Which of the following is the best response to this patient?
A patient with a prior low transverse incision may attempt a TOLAC. Repeat cesarean and TOLAC both have inherent risks. The main risk of TOLAC that increases maternal and neonatal morbidity is uterine rupture, the risk of which is impacted significantly by the location of the uterine incision. A low transverse incision is made transversely through the lower uterine segment, which does not actively contract during labor. The risk of uterine rupture after prior low transverse incision is less than 1%. The skin incision does not reflect the location of the uterine incision, and therefore is not an indicator of the suitability of TOLAC for a patient. Although a prior vaginal delivery increases the success rate for a successful VBAC, a prior vaginal birth is not a prerequisite for a TOLAC. If the patient desires a repeat cesarean delivery, this should be performed at 39 weeks as a scheduled procedure.
The patient wants to know about the probability of success if she chooses to undergo TOLAC.
What can you tell her about factors that impact the probability of success in TOLAC?
Good candidates for TOLAC are women in whom the balance of risks and benefits are acceptable to the patient and health care provider. Decisions regarding TOLAC must be made on an individual basis while taking these factors into account. Most evidence suggests that most women with one prior low transverse cesarean should be counseled about vaginal birth after cesarean (VBAC) and offered TOLAC. Factors that increase the probability of success include prior vaginal delivery and spontaneous labor. Factors that predict a decreased probability of success include increased maternal age, Hispanic or African American ethnicity, postdates gestation, and maternal obesity. Therefore, spontaneous labor prior to 40 weeks would provide this patient with the greatest chance of successful TOLAC.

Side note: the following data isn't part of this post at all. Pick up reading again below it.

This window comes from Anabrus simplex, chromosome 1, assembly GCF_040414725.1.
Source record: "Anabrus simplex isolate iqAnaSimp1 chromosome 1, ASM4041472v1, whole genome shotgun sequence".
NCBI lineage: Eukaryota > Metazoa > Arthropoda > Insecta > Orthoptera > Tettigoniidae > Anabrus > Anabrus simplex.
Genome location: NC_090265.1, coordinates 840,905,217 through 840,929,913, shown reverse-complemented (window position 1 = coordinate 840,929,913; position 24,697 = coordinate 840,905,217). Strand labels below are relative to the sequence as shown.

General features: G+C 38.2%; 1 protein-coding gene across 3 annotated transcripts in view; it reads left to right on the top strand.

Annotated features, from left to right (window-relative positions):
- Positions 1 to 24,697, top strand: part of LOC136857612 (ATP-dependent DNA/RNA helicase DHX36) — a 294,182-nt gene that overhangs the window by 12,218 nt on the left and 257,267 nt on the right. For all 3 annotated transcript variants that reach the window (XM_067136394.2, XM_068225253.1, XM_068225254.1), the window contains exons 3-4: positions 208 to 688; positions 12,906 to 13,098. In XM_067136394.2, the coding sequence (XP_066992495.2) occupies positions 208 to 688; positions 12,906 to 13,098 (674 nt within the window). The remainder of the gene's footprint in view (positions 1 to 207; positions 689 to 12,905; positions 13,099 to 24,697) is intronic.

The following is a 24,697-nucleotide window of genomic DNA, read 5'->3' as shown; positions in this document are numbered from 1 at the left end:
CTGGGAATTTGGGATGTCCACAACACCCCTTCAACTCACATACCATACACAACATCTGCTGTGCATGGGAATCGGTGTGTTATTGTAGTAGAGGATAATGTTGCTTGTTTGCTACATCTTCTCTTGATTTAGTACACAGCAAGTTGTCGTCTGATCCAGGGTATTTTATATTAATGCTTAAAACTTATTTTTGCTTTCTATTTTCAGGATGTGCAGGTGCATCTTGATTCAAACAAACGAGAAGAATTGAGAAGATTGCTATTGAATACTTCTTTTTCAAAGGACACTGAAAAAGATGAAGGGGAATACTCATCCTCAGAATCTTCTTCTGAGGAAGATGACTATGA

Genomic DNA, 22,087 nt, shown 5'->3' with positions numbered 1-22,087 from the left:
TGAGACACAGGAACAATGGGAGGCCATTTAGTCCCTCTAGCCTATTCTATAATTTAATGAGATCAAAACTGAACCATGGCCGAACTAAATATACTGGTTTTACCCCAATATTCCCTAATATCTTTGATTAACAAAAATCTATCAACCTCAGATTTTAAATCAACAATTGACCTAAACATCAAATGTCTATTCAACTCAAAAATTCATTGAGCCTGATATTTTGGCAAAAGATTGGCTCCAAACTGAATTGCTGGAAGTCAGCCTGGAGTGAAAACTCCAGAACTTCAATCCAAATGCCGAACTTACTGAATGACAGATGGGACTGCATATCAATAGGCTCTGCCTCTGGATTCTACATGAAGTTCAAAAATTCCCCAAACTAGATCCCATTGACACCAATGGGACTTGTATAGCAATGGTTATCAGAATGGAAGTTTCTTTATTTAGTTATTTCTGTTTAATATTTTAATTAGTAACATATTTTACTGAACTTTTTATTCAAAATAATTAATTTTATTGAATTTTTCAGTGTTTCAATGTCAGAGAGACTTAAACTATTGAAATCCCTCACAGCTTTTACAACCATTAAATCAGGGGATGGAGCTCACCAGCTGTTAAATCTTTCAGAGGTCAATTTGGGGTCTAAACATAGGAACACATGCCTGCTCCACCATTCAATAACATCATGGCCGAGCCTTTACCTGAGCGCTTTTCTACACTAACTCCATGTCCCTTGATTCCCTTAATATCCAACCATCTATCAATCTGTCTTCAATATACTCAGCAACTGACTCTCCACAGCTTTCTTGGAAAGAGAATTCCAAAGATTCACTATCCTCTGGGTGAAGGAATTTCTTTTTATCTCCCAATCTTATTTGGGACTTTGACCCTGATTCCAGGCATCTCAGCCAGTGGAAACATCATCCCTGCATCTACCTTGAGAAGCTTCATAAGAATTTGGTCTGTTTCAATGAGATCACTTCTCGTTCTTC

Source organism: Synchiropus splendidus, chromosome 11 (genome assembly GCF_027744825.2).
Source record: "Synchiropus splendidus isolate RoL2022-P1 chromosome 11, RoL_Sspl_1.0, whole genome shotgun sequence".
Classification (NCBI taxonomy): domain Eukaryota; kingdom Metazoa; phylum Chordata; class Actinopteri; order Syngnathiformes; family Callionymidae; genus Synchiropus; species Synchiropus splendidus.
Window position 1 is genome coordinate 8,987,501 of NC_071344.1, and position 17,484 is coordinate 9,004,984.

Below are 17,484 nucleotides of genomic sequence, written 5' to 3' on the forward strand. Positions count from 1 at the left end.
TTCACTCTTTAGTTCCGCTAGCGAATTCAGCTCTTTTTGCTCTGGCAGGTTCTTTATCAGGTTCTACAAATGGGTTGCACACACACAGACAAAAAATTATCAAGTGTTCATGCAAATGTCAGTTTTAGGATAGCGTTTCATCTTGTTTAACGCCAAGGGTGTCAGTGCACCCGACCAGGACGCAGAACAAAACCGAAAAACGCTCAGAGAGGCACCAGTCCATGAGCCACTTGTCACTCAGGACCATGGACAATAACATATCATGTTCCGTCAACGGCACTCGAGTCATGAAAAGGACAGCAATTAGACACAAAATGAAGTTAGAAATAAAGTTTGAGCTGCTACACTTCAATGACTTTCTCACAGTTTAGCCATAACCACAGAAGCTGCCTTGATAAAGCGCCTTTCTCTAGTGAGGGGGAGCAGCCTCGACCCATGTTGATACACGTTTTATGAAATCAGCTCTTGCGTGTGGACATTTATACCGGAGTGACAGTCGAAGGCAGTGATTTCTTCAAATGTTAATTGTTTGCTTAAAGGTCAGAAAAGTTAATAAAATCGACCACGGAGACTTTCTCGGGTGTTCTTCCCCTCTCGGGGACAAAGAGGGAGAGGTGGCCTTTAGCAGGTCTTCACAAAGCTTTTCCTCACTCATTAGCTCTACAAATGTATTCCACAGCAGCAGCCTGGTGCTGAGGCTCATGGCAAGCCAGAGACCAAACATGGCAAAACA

The patient has still not gone into spontaneous labor at 41 weeks’ gestation. You see her in clinic and her blood pressure is 150/90 mmHg and she has +3 proteinuria on urine dipstick. You send her to labor and delivery for further evaluation, and her blood pressure remains elevated, consistent with a diagnosis of preeclampsia. You examine her cervix and find that it is closed and thick. She asks whether she can undergo induction of labor at this point.
What should you tell her about induction of labor?
Induction of labor for maternal or fetal indications is an option for women undergoing TOLAC. However, the chance of successful TOLAC with induction versus spontaneous labor is lower, and her unfavorable cervical examination decreases the potential success rate. Data support use of mechanical ripening agents, such as transcervical catheter, in this setting of an unfavorable cervix. Prostaglandins are not used for cervical ripening due to concerns over increased risk of uterine rupture.